bully others and are bullied themselves), which was not found in any other form of bullying. Read more about these findings in the NICHD news release: Depression High Among Youth Victims of School Cyberbullying, NIH Researchers Report . SHORT- AND LONG-TERM EFFECTS OF BULLYING 19
Bullying Bullying has short- and long-term effects on victims (passive and bully),bystanders, and bullies. Kuppersmith and Patterson (1991) believed that allof these groups often report academic impact, depression, and self-esteemissues as a result of the bullying. Additional effects are mental and phys-ical health issues, anxiety, and depression, although these effects mightmanifest differently for (passive and bully) victims, bystanders, and bullies(Campbell & Morrison, 2007; Nansel et al., 2001). Not surprisingly, victimsand bystanders generally do not feel safe at school. They often have troublesleeping, have stomach pain, feel tense, are tired, and have a poor appetite (Fekkes, Pijpers, Fredricks, Vogels, & Verloove-Van Horick, 2004). They alsotend to have lower grades (Arsenault et al., 2006), have higher absenteeismrates (Smith, Pepler, & Rigby, 2004), and are often perceived by teachers asless happy. Furthermore, victims and bystanders have often witnessed pas-sivity by school staff and administrators after the bullying has been broughtto their attention. This results in many of the passive victims and bystandersnot being able to perform well in school. Additionally, passivevictims gen-erally struggle with questions such as these: What is wrong with me thatothers are so mean to me? Why can’t I make it stop? They often concludethat nobody can make it stop, and it will never end. They worry and wonder when and if they will become the next victim, feeling hopeless and discour-aged about being able to protect themselves. Others get appropriate adultsupport and help, resulting in loneliness, school avoidance (missing out onschool connectiveness and educational advancement), and low self-esteem(Fekkes et al., 2004; Hawker & Boulton, 2000450 K. Jordan and J. Austin Long-term effects have also been reported for bullies. Bullies tend toexperience higher rates of psychological problems, conduct problems, delin-quency, stealing, and vandalism, and they have more trouble with the police(Haynie et al., 2001; Nansel et al., 2001). Bullying has also been 20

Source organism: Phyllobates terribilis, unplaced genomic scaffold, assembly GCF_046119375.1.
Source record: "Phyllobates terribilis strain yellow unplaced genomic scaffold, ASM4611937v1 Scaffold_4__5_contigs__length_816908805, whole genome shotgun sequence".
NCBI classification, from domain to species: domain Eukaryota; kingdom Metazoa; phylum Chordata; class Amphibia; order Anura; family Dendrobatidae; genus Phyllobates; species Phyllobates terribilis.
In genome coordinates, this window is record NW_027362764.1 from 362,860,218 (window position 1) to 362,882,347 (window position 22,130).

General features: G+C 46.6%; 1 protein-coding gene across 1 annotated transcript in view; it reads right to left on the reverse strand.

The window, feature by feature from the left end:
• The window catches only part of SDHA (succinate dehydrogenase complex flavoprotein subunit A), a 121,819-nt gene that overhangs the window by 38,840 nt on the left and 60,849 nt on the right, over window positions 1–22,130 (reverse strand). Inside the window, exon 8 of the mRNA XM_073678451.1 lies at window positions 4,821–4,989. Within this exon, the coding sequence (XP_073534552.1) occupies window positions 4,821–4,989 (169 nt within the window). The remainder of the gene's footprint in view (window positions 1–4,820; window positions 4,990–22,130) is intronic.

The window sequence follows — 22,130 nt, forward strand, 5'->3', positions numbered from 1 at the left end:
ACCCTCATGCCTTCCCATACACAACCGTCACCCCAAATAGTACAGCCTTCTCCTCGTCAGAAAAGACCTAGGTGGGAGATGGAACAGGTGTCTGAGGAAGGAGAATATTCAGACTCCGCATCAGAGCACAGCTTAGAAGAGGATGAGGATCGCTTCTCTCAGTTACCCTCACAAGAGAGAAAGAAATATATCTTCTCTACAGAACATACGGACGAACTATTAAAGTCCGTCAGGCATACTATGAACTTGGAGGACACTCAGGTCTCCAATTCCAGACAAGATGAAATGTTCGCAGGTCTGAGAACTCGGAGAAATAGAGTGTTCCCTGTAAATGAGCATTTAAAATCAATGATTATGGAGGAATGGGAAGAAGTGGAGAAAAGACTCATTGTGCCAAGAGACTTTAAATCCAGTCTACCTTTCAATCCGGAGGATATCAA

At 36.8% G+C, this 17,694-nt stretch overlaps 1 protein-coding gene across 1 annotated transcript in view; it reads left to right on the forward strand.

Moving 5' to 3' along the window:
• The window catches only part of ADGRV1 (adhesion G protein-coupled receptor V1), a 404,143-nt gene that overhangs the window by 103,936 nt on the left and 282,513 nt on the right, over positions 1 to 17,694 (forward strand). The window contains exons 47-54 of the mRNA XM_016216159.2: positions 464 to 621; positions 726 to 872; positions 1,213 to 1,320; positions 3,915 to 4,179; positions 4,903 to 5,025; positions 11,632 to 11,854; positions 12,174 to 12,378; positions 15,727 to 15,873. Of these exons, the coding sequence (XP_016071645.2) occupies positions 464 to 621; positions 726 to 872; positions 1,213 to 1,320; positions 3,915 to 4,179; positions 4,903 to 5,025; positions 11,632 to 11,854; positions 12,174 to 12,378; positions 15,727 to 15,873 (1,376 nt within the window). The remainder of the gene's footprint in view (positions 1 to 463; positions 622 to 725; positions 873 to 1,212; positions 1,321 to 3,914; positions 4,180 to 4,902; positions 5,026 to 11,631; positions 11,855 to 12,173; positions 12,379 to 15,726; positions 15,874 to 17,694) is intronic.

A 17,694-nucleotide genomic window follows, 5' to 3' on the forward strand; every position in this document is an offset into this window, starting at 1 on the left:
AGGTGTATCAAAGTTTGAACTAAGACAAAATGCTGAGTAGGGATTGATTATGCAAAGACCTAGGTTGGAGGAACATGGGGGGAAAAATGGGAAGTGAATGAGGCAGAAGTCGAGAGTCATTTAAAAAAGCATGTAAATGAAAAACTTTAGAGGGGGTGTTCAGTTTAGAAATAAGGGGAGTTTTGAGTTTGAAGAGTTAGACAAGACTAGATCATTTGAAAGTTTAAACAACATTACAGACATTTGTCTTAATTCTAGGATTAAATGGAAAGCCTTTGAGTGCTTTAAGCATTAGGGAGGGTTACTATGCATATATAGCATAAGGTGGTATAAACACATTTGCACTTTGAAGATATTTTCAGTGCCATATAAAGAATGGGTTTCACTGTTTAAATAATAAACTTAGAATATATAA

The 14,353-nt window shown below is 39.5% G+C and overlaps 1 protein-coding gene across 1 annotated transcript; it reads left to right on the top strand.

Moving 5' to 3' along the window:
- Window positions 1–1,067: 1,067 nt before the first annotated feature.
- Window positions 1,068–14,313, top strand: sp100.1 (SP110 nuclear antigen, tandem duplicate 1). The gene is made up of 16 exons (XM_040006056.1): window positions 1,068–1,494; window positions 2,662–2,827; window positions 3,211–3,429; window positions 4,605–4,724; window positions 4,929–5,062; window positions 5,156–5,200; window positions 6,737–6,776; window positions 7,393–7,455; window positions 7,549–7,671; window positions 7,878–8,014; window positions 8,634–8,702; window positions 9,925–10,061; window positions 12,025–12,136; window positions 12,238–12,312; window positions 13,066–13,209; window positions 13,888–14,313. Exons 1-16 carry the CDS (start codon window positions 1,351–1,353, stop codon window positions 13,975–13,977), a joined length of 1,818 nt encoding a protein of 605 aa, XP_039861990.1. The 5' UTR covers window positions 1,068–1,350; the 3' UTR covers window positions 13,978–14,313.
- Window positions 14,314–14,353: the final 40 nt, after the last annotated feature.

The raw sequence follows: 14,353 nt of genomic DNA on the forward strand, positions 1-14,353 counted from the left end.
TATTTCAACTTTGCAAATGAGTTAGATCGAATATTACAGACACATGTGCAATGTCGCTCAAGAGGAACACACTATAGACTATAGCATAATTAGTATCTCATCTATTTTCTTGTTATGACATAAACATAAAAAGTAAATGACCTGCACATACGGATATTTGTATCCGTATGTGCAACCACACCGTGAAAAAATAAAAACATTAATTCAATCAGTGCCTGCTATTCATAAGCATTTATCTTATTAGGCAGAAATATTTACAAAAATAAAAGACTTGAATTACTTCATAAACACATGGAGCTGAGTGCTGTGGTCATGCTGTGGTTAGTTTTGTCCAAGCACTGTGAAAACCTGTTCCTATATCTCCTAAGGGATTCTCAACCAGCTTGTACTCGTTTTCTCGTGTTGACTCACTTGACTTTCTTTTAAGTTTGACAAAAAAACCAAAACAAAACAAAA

Bullying related toinvolvement in future relationships that are less emotionally supportive andequitable than those of their peers. Furthermore, bullies reportedly engagein more social and physical aggression toward their dating partners thantheir peers (Connolly, Furman, & Konarski, 2000). In addition, bullies arebelieved to be convicted of crimes as adults more often than their peers.For example, a study conducted by Olweus (1993) revealed that after highschool graduation until their 24th birthdays, 35% to 40% of bullies reportedhaving had three or more court convictions. SUMMARY Bullying, including cyberbullying, is a real issue for many children and adolescents in the United States and other countries. As demonstrated inthis article through a comprehensive literature review, bullying has seriousshort- and long-term effects on the bully, the passive victim, the bully victim,and the bystander. Parent–educator partnerships are important in respondingproactively to
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